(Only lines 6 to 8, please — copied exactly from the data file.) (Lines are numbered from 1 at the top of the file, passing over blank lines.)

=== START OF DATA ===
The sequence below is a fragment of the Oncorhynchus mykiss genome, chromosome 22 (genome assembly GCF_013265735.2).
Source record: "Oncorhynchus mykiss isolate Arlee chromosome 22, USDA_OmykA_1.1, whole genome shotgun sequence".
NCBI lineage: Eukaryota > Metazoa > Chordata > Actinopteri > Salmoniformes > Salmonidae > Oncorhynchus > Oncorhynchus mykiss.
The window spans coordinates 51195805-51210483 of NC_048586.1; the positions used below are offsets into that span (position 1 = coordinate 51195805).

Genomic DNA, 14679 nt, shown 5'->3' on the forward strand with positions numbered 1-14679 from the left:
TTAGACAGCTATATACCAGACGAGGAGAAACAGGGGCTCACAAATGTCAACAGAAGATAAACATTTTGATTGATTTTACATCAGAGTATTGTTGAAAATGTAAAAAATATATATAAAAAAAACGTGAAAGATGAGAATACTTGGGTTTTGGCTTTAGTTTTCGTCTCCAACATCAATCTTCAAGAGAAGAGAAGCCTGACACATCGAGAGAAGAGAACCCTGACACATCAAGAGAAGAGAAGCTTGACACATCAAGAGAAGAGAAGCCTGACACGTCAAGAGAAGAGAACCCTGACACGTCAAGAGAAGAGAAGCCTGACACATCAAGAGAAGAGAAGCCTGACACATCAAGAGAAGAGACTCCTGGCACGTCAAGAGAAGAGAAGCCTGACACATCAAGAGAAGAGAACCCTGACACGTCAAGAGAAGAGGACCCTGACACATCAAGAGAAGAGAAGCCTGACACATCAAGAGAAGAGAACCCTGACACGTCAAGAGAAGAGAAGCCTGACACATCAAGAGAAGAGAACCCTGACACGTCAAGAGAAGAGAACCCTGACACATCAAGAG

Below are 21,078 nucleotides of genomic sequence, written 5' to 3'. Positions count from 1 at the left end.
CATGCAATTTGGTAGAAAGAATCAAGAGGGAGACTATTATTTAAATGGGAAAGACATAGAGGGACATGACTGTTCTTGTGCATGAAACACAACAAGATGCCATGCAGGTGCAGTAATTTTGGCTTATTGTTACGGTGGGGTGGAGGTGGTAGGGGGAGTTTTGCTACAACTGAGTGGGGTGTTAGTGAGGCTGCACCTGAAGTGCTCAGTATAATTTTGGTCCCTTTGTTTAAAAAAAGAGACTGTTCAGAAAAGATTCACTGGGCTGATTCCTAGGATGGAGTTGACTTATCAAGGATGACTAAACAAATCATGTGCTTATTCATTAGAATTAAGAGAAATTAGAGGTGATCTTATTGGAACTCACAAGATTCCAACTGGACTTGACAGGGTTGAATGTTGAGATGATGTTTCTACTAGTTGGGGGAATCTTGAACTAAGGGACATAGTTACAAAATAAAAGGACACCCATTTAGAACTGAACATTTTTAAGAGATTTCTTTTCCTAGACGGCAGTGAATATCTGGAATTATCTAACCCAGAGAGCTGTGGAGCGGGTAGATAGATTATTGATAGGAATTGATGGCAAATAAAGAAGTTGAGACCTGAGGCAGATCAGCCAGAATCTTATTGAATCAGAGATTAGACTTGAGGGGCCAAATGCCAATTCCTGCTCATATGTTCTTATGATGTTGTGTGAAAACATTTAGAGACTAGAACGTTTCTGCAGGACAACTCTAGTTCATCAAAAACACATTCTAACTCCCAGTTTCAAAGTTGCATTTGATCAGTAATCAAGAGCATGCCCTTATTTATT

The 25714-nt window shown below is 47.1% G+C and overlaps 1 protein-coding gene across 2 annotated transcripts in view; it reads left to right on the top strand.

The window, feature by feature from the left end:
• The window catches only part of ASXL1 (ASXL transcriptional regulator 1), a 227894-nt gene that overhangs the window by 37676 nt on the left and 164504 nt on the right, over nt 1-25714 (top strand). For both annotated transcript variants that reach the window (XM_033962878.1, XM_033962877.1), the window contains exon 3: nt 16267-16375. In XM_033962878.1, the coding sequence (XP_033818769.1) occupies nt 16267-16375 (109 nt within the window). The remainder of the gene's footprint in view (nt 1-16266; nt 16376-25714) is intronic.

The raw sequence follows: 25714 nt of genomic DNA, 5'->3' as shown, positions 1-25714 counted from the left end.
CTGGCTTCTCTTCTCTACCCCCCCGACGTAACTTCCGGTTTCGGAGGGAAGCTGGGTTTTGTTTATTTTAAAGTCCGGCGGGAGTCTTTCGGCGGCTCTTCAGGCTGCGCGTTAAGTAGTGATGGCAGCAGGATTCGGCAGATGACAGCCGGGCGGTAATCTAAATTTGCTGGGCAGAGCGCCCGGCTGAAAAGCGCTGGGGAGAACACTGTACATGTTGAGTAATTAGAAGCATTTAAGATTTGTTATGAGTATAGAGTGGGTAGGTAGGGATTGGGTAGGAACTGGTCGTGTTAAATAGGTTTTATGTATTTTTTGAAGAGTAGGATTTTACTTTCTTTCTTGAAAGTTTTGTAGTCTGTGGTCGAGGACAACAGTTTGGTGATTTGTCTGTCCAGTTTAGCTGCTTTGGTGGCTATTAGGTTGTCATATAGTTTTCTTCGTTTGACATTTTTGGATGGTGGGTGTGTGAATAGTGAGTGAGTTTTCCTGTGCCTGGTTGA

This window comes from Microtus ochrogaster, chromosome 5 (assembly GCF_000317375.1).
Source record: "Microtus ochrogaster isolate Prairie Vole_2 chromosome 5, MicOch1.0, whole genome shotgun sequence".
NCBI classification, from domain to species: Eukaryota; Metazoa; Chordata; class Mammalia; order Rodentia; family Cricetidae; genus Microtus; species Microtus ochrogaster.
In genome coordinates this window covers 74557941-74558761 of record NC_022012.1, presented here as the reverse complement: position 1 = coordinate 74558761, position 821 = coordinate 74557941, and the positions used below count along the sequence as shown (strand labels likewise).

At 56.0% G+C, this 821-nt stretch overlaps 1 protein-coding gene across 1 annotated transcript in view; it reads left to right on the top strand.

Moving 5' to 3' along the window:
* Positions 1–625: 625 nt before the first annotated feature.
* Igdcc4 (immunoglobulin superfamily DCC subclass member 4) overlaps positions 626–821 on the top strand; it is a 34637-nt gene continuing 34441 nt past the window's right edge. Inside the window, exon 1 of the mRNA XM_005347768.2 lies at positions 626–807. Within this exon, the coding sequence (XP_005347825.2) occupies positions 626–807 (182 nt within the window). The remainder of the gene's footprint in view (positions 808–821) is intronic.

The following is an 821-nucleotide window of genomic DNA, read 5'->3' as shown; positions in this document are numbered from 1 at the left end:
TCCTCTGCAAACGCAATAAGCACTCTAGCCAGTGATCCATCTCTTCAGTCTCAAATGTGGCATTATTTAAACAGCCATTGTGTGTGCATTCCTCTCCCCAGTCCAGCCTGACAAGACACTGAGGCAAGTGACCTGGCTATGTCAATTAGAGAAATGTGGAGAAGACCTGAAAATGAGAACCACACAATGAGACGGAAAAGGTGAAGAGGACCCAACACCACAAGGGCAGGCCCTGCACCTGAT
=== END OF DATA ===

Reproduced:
TTAGACAGCTATATACCAGACGAGGAGAAACAGGGGCTCACAAATGTCAACAGAAGATAAACATTTTGATTGATTTTACATCAGAGTATTGTTGAAAATGTAAAAAATATATATAAAAAAAACGTGAAAGATGAGAATACTTGGGTTTTGGCTTTAGTTTTCGTCTCCAACATCAATCTTCAAGAGAAGAGAAGCCTGACACATCGAGAGAAGAGAACCCTGACACATCAAGAGAAGAGAAGCTTGACACATCAAGAGAAGAGAAGCCTGACACGTCAAGAGAAGAGAACCCTGACACGTCAAGAGAAGAGAAGCCTGACACATCAAGAGAAGAGAAGCCTGACACATCAAGAGAAGAGACTCCTGGCACGTCAAGAGAAGAGAAGCCTGACACATCAAGAGAAGAGAACCCTGACACGTCAAGAGAAGAGGACCCTGACACATCAAGAGAAGAGAAGCCTGACACATCAAGAGAAGAGAACCCTGACACGTCAAGAGAAGAGAAGCCTGACACATCAAGAGAAGAGAACCCTGACACGTCAAGAGAAGAGAACCCTGACACATCAAGAG

Below are 21,078 nucleotides of genomic sequence, written 5' to 3'. Positions count from 1 at the left end.
CATGCAATTTGGTAGAAAGAATCAAGAGGGAGACTATTATTTAAATGGGAAAGACATAGAGGGACATGACTGTTCTTGTGCATGAAACACAACAAGATGCCATGCAGGTGCAGTAATTTTGGCTTATTGTTACGGTGGGGTGGAGGTGGTAGGGGGAGTTTTGCTACAACTGAGTGGGGTGTTAGTGAGGCTGCACCTGAAGTGCTCAGTATAATTTTGGTCCCTTTGTTTAAAAAAAGAGACTGTTCAGAAAAGATTCACTGGGCTGATTCCTAGGATGGAGTTGACTTATCAAGGATGACTAAACAAATCATGTGCTTATTCATTAGAATTAAGAGAAATTAGAGGTGATCTTATTGGAACTCACAAGATTCCAACTGGACTTGACAGGGTTGAATGTTGAGATGATGTTTCTACTAGTTGGGGGAATCTTGAACTAAGGGACATAGTTACAAAATAAAAGGACACCCATTTAGAACTGAACATTTTTAAGAGATTTCTTTTCCTAGACGGCAGTGAATATCTGGAATTATCTAACCCAGAGAGCTGTGGAGCGGGTAGATAGATTATTGATAGGAATTGATGGCAAATAAAGAAGTTGAGACCTGAGGCAGATCAGCCAGAATCTTATTGAATCAGAGATTAGACTTGAGGGGCCAAATGCCAATTCCTGCTCATATGTTCTTATGATGTTGTGTGAAAACATTTAGAGACTAGAACGTTTCTGCAGGACAACTCTAGTTCATCAAAAACACATTCTAACTCCCAGTTTCAAAGTTGCATTTGATCAGTAATCAAGAGCATGCCCTTATTTATT